International Society for History, Philosophy, and Social Studies of Biology


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Program

TUESDAY, JULY 7  /  11:00 - 12:30  /  DS-M440
Organized session / standard talks
Lineages across the life sciences: Epistemological and ontological issues
Organizer(s):

Celso Antonio Alves Neto (Leibniz Universität Hannover, Germany); Thomas Reydon (Leibniz Universität Hannover, Germany)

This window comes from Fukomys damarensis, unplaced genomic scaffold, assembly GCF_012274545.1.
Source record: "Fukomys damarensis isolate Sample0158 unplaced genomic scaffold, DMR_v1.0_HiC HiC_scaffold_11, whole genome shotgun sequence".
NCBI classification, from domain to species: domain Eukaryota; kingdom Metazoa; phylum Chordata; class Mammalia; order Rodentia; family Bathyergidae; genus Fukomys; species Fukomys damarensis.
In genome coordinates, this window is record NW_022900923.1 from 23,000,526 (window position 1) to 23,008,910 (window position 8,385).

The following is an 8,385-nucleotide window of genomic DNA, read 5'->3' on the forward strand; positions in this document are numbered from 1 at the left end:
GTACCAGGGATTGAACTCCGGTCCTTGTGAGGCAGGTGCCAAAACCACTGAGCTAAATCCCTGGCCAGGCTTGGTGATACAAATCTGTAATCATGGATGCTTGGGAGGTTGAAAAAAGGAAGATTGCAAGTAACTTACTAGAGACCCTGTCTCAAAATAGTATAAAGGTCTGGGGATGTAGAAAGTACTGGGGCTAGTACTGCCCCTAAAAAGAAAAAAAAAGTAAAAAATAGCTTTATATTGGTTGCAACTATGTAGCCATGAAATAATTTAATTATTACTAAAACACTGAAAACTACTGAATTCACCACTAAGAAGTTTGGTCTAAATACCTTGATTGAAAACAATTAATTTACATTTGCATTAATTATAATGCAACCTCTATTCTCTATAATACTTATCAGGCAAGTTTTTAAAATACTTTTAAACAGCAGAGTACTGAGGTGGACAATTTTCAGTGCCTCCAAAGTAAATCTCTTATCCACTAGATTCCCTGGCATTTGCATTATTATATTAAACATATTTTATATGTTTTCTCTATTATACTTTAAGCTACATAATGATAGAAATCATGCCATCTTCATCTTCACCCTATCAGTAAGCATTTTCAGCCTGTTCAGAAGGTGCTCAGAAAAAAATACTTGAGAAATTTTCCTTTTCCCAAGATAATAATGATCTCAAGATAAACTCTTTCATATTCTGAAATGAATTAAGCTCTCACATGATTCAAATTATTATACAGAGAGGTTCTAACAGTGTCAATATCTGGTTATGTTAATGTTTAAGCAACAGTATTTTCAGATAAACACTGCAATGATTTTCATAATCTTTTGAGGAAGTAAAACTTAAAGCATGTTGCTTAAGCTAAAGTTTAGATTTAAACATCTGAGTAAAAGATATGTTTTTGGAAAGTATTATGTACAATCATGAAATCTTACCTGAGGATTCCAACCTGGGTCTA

The lineage concept is central part of the darwinian framework (Sober, 2003). It represents historical relations among biological entities over generations and, therefore, it plays a central role in classificatory methodology and practice (e.g., phylogenetics). The relevance of lineages in classification influence different research areas. For example, under certain conditions phylogenetic hypotheses help in the process of testing homologous traits in Evo-Devo (Ereshefsky, 2009). Another example concerns “lineages tracing”, an technique that allows a better understanding of cell replication and fate (Kretzschmar, K. & Watt, M, 2012). The relevance of lineages go beyond classificatory practices. Recently, it was suggested that such a concept takes part in the abstract models of stem cells, playing a role in the conceptual foundations of stem-cell research (Fagan, 2013). Lineages also stand in the background of what is called “lineage explanation”, an explanatory pattern that deals with the continuity of change in biological mechanisms across time (Calcott, 2009). Finally, the concept of lineages has been evoked in the context of redefining fitness and natural selection, making selection more sensitive to the evolution of symbionts and ecosystems (Bouchard, 2008). Taking into consideration how widespread the reference to lineages is, a philosophical work consists in clarifying the actual role(s) of this concept across the life sciences. This enterprise can reveal and further explore explanatory patterns, ontological commitments and methodological principles attached to the concept of lineage. In this sense, it is worth asking what this concept does in different biological areas and how it is related to theory and practice in such areas. It is also worth questioning its relation with other pervasive concepts in biology, such as reproduction, populations and biological individuals. The aim of this symposium is to explore such topics, creating an interdisciplinary forum on epistemology and ontology of biological lineages.